E. Fib-tree
time limit per test
1 second
memory limit per test
256 megabytes
input
standard input
output
standard output

Let $F_k$ denote the $k$-th term of Fibonacci sequence, defined as below:

• $F_0 = F_1 = 1$
• for any integer $n \geq 0$, $F_{n+2} = F_{n+1} + F_n$

You are given a tree with $n$ vertices. Recall that a tree is a connected undirected graph without cycles.

We call a tree a Fib-tree, if its number of vertices equals $F_k$ for some $k$, and at least one of the following conditions holds:

• The tree consists of only $1$ vertex;
• You can divide it into two Fib-trees by removing some edge of the tree.

Determine whether the given tree is a Fib-tree or not.

Input

The first line of the input contains a single integer $n$ ($1 \leq n \leq 2 \cdot 10^5$) — the number of vertices in the tree.

Then $n-1$ lines follow, each of which contains two integers $u$ and $v$ ($1\leq u,v \leq n$, $u \neq v$), representing an edge between vertices $u$ and $v$. It's guaranteed that given edges form a tree.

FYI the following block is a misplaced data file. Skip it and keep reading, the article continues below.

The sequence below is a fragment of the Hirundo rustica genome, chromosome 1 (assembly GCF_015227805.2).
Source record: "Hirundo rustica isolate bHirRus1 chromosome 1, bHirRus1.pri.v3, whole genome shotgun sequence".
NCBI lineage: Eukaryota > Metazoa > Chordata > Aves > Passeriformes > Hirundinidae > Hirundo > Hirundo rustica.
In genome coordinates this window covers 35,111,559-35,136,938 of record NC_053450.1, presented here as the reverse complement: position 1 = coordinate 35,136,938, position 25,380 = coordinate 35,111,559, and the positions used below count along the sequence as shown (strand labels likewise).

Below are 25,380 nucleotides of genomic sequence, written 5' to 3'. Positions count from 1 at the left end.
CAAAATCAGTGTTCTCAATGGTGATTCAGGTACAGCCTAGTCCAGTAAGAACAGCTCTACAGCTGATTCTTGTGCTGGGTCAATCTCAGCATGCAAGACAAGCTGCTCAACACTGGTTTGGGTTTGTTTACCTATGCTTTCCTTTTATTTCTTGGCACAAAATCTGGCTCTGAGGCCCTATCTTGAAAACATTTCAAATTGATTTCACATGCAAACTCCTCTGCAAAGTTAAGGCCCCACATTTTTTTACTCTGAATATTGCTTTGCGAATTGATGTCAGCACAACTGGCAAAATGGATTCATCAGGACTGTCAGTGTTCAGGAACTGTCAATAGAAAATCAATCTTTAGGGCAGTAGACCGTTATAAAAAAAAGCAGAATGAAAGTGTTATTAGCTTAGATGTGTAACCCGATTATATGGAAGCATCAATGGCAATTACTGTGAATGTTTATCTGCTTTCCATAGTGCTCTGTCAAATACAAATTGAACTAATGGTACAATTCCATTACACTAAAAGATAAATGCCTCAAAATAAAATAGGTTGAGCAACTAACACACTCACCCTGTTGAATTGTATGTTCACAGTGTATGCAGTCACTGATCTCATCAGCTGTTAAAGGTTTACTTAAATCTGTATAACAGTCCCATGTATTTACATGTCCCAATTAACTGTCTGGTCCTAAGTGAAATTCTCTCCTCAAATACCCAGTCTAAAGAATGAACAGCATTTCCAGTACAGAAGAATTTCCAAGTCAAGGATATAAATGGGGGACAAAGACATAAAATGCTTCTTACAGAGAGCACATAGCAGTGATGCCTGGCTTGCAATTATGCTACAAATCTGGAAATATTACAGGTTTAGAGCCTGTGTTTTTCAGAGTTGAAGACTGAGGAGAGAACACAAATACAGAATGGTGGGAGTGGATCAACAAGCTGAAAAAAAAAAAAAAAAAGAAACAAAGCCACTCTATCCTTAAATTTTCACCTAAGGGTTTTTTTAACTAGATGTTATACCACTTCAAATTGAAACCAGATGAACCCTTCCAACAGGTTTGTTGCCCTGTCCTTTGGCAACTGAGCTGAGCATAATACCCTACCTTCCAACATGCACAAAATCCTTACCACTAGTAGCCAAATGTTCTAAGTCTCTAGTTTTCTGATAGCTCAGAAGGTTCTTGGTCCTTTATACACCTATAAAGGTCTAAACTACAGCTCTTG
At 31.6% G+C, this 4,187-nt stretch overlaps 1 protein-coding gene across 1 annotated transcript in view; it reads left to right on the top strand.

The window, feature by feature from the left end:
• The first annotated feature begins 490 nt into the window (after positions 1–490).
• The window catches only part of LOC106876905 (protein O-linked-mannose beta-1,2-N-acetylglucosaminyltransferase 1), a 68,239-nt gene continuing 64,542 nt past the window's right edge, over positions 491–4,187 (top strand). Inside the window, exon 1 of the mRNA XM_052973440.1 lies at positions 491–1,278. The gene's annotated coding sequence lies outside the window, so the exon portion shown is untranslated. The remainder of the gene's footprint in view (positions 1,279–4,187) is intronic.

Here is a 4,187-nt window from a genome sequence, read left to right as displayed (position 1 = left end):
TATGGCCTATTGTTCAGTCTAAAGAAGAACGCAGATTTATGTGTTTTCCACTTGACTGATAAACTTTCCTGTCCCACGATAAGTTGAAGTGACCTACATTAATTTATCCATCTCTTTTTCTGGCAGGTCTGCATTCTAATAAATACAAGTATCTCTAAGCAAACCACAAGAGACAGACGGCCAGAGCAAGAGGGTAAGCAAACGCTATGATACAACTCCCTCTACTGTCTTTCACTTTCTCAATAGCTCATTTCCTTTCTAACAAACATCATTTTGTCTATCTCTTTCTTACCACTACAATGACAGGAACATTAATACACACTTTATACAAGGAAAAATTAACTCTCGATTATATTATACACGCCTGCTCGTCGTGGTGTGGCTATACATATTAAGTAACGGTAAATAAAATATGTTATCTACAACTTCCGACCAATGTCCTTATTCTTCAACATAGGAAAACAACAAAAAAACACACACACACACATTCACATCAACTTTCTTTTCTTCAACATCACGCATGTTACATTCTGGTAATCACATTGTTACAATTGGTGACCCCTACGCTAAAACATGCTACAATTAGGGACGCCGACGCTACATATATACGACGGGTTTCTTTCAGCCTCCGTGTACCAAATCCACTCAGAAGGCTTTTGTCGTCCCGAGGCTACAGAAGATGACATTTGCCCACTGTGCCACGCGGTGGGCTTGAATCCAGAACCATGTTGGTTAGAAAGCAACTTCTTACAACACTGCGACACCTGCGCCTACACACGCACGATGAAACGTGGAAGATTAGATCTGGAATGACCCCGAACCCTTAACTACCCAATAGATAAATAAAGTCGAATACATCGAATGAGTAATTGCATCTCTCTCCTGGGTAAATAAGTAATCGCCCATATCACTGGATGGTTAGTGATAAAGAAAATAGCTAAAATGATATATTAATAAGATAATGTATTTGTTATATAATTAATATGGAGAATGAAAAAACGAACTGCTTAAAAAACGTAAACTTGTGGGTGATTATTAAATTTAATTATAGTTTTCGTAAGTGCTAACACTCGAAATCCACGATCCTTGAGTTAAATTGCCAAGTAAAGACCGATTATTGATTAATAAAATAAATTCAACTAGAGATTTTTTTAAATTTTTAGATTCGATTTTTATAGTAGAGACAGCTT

Output

Print "YES" if the given tree is a Fib-tree, or "NO" otherwise.

You can print your answer in any case. For example, if the answer is "YES", then the output "Yes" or "yeS" will also be considered as correct answer.

Examples
Input
3
1 2
2 3

Output
YES

Input
5
1 2
1 3
1 4
1 5

Output
NO

Input
5
1 3
1 2
4 5
3 4

Output
YES

Note

In the first sample, we can cut the edge $(1, 2)$, and the tree will be split into $2$ trees of sizes $1$ and $2$ correspondently. Any tree of size $2$ is a Fib-tree, as it can be split into $2$ trees of size $1$.

In the second sample, no matter what edge we cut, the tree will be split into $2$ trees of sizes $1$ and $4$. As $4$ isn't $F_k$ for any $k$, it's not Fib-tree.

In the third sample, here is one possible order of cutting the edges so that all the trees in the process are Fib-trees: $(1, 3), (1, 2), (4, 5), (3, 4)$.